Senate Bill 8, which took effect September 1st, established a new subsection of the Texas Health and Safety Code. Section 171.204 of the Code prohibits abortions of an unborn child with a “detectable fetal heartbeat.” Some are calling this the “Heartbeat Act.” Section 171.201 defines “fetal heartbeat” to mean “a cardiac activity or the steady and repetitive rhythmic contraction of the fetal heart within the gestational sac.” As such, the new law effectively prohibits abortions after roughly six weeks, since that is generally the period when a fetal heartbeat starts being detectable. Nearly 85 to 90 percent of abortions happen after this six-week window in Texas, making the law a near-complete ban on abortions.
The law uses an interesting legal mechanism, essentially delegating enforcement of the prohibition to the Texas citizens. Section 171.208 of the newly added chapter provides that “Any person, other than an officer or employee of a state or local governmental entity in this state, may bring a civil action against any person who…performs or induces an abortion in violation of this subchapter; knowingly engages in conduct that aids or abets the performance or inducement of an abortion, including paying for or reimbursing the costs of an abortion through insurance or otherwise.”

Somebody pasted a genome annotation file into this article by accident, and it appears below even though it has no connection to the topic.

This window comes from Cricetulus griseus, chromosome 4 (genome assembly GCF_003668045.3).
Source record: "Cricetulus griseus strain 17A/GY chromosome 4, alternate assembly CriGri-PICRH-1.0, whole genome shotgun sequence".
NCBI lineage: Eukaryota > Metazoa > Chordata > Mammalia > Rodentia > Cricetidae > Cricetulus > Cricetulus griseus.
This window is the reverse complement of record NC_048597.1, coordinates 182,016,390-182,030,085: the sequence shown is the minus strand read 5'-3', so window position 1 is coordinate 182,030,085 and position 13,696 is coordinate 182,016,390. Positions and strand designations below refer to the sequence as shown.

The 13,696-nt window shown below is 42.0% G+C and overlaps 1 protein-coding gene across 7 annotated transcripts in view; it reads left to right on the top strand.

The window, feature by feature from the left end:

In an unsigned 5-4 decision, just a day after the new law took effect, the Supreme Court denied an application for an injunction to block the Texas law. The majority opinion was only one paragraph, stating that the abortion providers challenging the law had not met their burden of making a “strong showing” that their application for an injunction is “likely to succeed on the merits, that it will be irreparably injured absent a stay, that the balance of the equities favors it, and that a stay is consistent with the public interest.”
The majority opinion stressed that it was not ruling on the constitutionality of the Texas law and was only ruling on the procedural elements for granting an application for a stay or injunction. The majority further noted that “it is unclear whether the named defendants in this lawsuit can or will seek to enforce the Texas law against the applicants in a manner that might permit our intervention.” The case was doomed to fail from the start; the plaintiffs only named a single judge to the defendant. The Supreme Court does not have the broad sweeping authority to erase a statute from the books. In this case, the Court could only do as much as enter an order against one judge, a judge who had no role in actually writing or enforcing the law.